Project description

Die Fürstenbibliothek Arolsen als Kultur- und Wissensraum vom 16. bis zum frühen 19. Jahrhundert und ihre Einflüsse auf Genese, Formung und Identität des Fürstenstaats

Description of the project

Illustration Timor, in: Charles Lesueur, Voyage de découvertes aux terres australes (ca. 1807) FWHB
Timor, in: Charles Lesueur, Voyage de découvertes aux terres australes (ca. 1807) FWHB

In close collaboration with institutions and experts from Germany and other countries, the DFG project, begun in April 2009 and ended in August 2012, examined the Princely Waldeck Court Library (FWHB) as a space of culture and knowledge. The court library not only represents a complex cultural space, in which medieval traditions of knowledge and early modern empiricism fruitfully intersect and interact, but also constitutes a particularly stimulating cultural center throughout the seventeenth and eighteenth centuries, not least due to the Princess Christiane von Waldeck-Pyrmont (1725-1816) and her sons Christian August, Friedrich Carl August and George of Waldeck-Pyrmont. The library molded the architecture and ways of life of the principality and played a significant role in shaping its governmental and educational systems. The spectrum of archival material documents relationships with prominent contemporaries (among others, Johann Wolfgang von Goethe and Wilhelm von Humboldt) and allows the reconstruction of a multi-faceted region spanning political and topographical boundaries that not only formed part of a European network of culture and knowledge, but also replicated it in microcosm, formed it anew, and adapted it to the region's own ideas and requirements. The manifold holdings include among other things property and inventory lists, wills, loan, purchase and sale records, art objects, architectural documents, letters, and personal records. The multiplicity and broad reach of the collections, which bring together materials from across geographical and cultural borders, and the regional and international networks of the library combine to make the FWHB a more than rewarding subject for modern culture and knowledge research.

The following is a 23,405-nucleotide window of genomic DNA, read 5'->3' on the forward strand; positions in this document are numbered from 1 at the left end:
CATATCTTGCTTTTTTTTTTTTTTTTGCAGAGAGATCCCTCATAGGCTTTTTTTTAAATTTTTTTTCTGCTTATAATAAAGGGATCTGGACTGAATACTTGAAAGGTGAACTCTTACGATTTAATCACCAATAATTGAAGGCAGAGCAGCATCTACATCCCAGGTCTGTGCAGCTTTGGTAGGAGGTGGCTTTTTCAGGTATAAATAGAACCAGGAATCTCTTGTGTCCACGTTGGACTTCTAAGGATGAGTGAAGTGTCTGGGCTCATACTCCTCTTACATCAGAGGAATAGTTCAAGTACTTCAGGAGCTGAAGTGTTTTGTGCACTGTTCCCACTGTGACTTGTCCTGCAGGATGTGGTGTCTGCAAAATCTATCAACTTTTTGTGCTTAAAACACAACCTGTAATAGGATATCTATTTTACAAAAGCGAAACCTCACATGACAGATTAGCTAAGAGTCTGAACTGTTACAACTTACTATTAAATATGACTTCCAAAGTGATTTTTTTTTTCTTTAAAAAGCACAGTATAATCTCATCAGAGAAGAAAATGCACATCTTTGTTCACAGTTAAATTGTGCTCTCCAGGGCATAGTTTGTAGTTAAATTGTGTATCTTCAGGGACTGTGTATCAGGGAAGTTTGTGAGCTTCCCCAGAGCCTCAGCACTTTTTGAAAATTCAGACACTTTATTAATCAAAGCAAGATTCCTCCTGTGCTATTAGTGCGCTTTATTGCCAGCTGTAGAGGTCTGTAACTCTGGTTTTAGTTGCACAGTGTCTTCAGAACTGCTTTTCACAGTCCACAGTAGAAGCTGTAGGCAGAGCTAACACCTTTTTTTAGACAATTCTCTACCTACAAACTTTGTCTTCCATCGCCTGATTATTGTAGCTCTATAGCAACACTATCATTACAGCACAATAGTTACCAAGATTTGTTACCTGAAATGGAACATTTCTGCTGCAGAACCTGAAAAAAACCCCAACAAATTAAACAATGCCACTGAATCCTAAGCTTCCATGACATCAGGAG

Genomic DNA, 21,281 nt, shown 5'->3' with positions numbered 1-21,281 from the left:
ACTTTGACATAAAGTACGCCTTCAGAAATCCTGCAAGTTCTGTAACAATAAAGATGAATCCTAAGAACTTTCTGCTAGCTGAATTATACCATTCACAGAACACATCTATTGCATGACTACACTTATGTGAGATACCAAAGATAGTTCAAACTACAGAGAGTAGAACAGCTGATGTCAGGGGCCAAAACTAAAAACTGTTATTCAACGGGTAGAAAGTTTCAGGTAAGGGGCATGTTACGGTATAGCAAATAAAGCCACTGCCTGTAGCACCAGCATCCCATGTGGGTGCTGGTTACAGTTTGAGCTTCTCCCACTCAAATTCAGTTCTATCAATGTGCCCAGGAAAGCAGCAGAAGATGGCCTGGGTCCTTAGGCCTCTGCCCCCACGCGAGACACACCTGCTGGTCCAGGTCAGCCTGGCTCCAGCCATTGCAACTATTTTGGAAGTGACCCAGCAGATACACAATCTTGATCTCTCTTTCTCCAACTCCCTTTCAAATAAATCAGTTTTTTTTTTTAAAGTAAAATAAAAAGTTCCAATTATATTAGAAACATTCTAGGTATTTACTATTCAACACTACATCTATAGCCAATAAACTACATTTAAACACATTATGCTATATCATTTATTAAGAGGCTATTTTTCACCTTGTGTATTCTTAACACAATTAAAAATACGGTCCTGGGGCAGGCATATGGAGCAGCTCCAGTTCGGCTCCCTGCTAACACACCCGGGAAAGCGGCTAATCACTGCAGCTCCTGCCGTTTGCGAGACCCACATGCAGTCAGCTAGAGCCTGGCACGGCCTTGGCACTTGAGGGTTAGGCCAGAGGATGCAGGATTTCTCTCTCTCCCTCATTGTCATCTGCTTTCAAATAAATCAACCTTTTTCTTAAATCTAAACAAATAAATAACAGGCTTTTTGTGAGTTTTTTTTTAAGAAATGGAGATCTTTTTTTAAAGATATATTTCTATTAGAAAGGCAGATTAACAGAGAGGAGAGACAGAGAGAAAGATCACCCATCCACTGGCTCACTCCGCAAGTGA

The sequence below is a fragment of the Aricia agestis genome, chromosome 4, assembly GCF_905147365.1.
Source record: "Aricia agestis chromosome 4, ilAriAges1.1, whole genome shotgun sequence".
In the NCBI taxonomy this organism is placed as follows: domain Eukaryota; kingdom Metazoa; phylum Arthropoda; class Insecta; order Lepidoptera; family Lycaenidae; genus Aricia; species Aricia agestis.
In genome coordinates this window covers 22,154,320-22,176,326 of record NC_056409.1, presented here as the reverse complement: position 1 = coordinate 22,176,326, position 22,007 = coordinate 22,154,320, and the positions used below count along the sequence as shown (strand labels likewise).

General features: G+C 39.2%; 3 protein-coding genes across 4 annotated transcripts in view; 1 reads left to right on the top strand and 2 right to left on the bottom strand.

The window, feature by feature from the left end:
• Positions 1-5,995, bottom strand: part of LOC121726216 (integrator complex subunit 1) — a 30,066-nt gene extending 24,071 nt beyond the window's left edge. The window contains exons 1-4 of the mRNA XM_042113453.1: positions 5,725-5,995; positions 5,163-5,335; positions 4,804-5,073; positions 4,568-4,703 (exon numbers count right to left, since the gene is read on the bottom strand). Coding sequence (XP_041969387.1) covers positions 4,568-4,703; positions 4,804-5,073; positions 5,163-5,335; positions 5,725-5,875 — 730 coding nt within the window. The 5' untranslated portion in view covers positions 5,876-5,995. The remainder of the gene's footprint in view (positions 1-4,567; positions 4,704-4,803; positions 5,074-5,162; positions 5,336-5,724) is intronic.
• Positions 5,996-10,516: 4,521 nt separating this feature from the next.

The research plans and goals of the project were

Self-portrait of Albrecht Dürer the Young (1498), in: FWHB Adhesive volume
Self-portrait of Albrecht Dürer the Young (1498), in: FWHB Adhesive volume

a) the systematic collation, classification, and digital processing of the book collection with its unique characteristics and of the diverse archive materials. Among these are single pages with dedications and indications as to use, interleaved books, so-called adhesive volumes with cutout portraits, single-page prints, works that demonstrably shaped the city plan, the public gardens, and the social life of Arolsen, library catalogues, loan and collection records, auction catalogues, wills, estate accounts, and semi-official documents. The books of the literary society of Schaumburg will play a special role, as their handwritten reading lists provide a direct window into the contemporary situation of reception.